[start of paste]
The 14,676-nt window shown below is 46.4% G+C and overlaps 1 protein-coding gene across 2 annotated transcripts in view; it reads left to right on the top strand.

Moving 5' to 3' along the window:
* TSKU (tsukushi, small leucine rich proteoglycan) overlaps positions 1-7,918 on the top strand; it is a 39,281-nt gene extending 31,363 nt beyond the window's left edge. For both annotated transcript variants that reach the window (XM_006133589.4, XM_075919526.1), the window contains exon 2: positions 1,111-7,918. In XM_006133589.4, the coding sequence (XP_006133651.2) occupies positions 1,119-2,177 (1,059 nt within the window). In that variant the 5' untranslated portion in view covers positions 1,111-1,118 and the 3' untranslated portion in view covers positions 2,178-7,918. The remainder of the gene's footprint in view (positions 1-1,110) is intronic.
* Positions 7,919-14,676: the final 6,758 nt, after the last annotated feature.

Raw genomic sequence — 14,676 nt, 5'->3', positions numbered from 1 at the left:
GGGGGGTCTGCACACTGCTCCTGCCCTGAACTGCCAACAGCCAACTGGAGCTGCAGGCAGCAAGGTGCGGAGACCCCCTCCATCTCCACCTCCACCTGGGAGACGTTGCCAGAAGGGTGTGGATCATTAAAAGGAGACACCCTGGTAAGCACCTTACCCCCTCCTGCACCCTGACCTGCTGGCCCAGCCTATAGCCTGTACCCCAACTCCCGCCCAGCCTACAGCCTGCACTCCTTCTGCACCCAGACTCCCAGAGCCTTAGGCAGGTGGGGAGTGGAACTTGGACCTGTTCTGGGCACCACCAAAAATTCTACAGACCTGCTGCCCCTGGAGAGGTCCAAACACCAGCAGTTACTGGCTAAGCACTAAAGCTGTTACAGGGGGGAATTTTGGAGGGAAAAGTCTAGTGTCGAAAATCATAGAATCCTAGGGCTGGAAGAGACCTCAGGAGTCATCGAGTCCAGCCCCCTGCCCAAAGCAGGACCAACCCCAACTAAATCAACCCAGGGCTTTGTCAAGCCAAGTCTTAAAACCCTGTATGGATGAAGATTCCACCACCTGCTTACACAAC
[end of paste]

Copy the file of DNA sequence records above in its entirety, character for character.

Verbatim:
The 14,676-nt window shown below is 46.4% G+C and overlaps 1 protein-coding gene across 2 annotated transcripts in view; it reads left to right on the top strand.

Moving 5' to 3' along the window:
* TSKU (tsukushi, small leucine rich proteoglycan) overlaps positions 1-7,918 on the top strand; it is a 39,281-nt gene extending 31,363 nt beyond the window's left edge. For both annotated transcript variants that reach the window (XM_006133589.4, XM_075919526.1), the window contains exon 2: positions 1,111-7,918. In XM_006133589.4, the coding sequence (XP_006133651.2) occupies positions 1,119-2,177 (1,059 nt within the window). In that variant the 5' untranslated portion in view covers positions 1,111-1,118 and the 3' untranslated portion in view covers positions 2,178-7,918. The remainder of the gene's footprint in view (positions 1-1,110) is intronic.
* Positions 7,919-14,676: the final 6,758 nt, after the last annotated feature.

Raw genomic sequence — 14,676 nt, 5'->3', positions numbered from 1 at the left:
GGGGGGTCTGCACACTGCTCCTGCCCTGAACTGCCAACAGCCAACTGGAGCTGCAGGCAGCAAGGTGCGGAGACCCCCTCCATCTCCACCTCCACCTGGGAGACGTTGCCAGAAGGGTGTGGATCATTAAAAGGAGACACCCTGGTAAGCACCTTACCCCCTCCTGCACCCTGACCTGCTGGCCCAGCCTATAGCCTGTACCCCAACTCCCGCCCAGCCTACAGCCTGCACTCCTTCTGCACCCAGACTCCCAGAGCCTTAGGCAGGTGGGGAGTGGAACTTGGACCTGTTCTGGGCACCACCAAAAATTCTACAGACCTGCTGCCCCTGGAGAGGTCCAAACACCAGCAGTTACTGGCTAAGCACTAAAGCTGTTACAGGGGGGAATTTTGGAGGGAAAAGTCTAGTGTCGAAAATCATAGAATCCTAGGGCTGGAAGAGACCTCAGGAGTCATCGAGTCCAGCCCCCTGCCCAAAGCAGGACCAACCCCAACTAAATCAACCCAGGGCTTTGTCAAGCCAAGTCTTAAAACCCTGTATGGATGAAGATTCCACCACCTGCTTACACAAC